A firm tied to Trump lawyer John Eastman received $10,000 from Rep. Marjorie Taylor Greene's campaign
Marjorie Taylor Greene's campaign paid John Eastmanin January for unspecified "legal services."
- The payment was made to Constitutional Counsel Group, a firm founded by the Trump lawyer.
Campaign groups affiliated with Rep. Marjorie Taylor Greene have paid thousands of dollars in recent months to the firm of John Eastman, a lawyer who played a leading role in former President
Greene's reelection committee paid $10,000 in January to the Constitutional Counsel Group, according to a recent federal campaign finance disclosure. Eastman lists the Anaheim, California address of the Constitutional Counsel Group in state bar records.
In a disclosure with the Federal Election Commission, Greene's campaign committee said it paid the Constitutional Counsel Group on January 14 for "legal services." But it was not the first payment to Eastman's firm from a committee tied to Greene, a Georgia Republican known for her incendiary style and embrace of conspiracy theories.
Put America First, a joint fundraising committee run by Greene and Rep. Matt Gaetz, had previously paid Constitutional Counsel Group more than $15,000 between September and December 2021, according to Federal Election Commission records.
According to those records, he remains admitted to the California bar, in spite of calls for him to lose his law license over his past work for Trump. Ahead of Congress' certification of the 2020 election results, Eastman advised then-Vice President Mike Pence that he could unilaterally throw out states' electoral counts, a move that would have blocked President-elect Joe Biden's certification of victory and likely triggered a constitutional crisis.
Eastman did not respond to requests for comment. In his voicemail greeting, he referred to himself as the Constitutional Law Group's founding partner.
In a statement to Insider, Greene's campaign declined to provide details on Eastman's legal work.
"Dr. Eastman is one of the leading constitutional attorneys in the country. When we need advice on significant constitutional issues, we have occasionally sought his counsel," a campaign spokesperson said. "The particular issues for which we sought his advice are protected by attorney-client privilege, however."
After emerging as the legal mind behind efforts to overturn the 2020 election, Eastman joined the ranks of lawyers whose work for Trump brought on public backlash and professional fallout.
He stepped down as a law professor in the face of student protests that were followed by calls for disbarment. He came under scrutiny from the House committee investigating the January 6 attack on the Capitol, landing in litigation with the congressional panel that resulted last month in a federal judge summarizing Trump's post-election efforts as a "coup in search of a legal theory."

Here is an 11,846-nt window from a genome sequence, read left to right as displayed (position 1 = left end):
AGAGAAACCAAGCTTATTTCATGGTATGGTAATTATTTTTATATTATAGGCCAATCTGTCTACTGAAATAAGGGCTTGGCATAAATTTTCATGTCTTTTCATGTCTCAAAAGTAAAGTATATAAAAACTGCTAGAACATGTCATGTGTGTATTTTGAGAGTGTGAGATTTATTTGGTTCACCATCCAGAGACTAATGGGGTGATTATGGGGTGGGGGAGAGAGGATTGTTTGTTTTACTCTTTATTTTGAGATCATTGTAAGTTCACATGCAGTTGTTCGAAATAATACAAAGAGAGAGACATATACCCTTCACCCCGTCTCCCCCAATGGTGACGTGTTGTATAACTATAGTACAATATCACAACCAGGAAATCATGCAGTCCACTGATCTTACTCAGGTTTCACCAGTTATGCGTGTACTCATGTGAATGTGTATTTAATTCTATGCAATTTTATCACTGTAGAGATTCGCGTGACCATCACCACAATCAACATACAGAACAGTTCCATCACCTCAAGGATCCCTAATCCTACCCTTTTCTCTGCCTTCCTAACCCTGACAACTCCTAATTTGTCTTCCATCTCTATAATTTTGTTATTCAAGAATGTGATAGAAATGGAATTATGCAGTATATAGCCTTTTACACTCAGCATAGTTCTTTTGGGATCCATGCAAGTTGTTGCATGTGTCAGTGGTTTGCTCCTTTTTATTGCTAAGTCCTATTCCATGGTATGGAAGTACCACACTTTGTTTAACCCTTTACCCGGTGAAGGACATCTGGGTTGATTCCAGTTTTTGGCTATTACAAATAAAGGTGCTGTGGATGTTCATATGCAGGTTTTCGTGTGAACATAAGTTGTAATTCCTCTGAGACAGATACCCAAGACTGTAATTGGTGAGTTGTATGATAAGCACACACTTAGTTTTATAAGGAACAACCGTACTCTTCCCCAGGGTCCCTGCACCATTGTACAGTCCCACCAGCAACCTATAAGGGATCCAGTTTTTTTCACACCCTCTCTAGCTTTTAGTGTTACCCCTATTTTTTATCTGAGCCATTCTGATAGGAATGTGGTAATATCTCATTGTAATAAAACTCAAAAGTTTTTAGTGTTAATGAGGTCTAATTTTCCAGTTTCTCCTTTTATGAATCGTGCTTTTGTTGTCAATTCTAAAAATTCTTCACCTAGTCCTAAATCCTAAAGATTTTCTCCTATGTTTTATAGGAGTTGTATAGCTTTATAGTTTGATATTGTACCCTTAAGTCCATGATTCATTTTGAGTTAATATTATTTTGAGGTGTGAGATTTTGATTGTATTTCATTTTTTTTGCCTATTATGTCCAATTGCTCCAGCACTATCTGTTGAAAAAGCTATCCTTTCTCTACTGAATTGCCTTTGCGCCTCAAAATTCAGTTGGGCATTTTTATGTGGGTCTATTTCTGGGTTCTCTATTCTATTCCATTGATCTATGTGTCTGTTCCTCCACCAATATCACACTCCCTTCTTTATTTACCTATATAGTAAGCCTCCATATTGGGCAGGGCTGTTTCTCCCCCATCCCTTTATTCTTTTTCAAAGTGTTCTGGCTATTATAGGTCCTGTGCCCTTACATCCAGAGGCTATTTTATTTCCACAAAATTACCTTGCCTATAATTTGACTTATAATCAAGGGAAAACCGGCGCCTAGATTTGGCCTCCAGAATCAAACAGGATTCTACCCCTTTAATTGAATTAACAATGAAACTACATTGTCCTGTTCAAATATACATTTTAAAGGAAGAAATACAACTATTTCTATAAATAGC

A former Supreme Court clerk for Justice Clarence Thomas, Eastman invoked his Fifth Amendment right against self-incrimination in response to a subpoena from the special House committee investigating January 6. Eastman later sued the committee in an attempt to shield emails related to his work for Trump, arguing they were privileged communications.
The case has since provided a forum for the House committee to make some of its strongest pronouncements about Trump's potential legal liability. In a court filing last month, House lawyers said the committee had enough evidence to conclude that Trump and his allies might have conspired to commit fraud and obstruction in their efforts to overturn the former president's loss to Joe Biden in the 2020 election.
The House said Eastman's "legal assistance was used in furtherance of those activities."
The federal judge overseeing that case later said Trump "likely" obstructed Congress, in a ruling that also ordered Eastman to turn over emails to the House committee.
"Dr. Eastman and President Trump launched a campaign to overturn a democratic election, an action unprecedented in American history. Their campaign was not confined to the ivory tower—it was a coup in search of a legal theory," wrote Judge David Carter. "The plan spurred violent attacks on the seat of our nation's government, led to the deaths of several law enforcement officers, and deepened public distrust in our political process."
It is unclear what legal services Eastman's firm provided to Greene's campaign. But Greene has found herself in political and legal peril of late.
In October, the progressive watchdog group End Citizens United filed complaints with the Federal Election Commission and the Office of Congressional Ethics alleging that she engages in "unethical and illegal" campaign spending and "self-serving and shady practices."
In Georgia, a group of voters filed a constitutional challenge to keep Greene from running for reelection on the grounds that she aided the January 6 insurrection. Greene responded in early April with a lawsuit asking a federal judge to shut down the state proceedings.
At a recent hearing, Judge Amy Totenberg said she would likely allow the group of Georgia voters to move forward with their effort to keep Greene off the ballot.
A lawyer representing Greene in that case, James Bopp Jr., told Insider that Eastman was not involved in the matter.
Of Eastman, Bopp said, "I don't know what he's doing."
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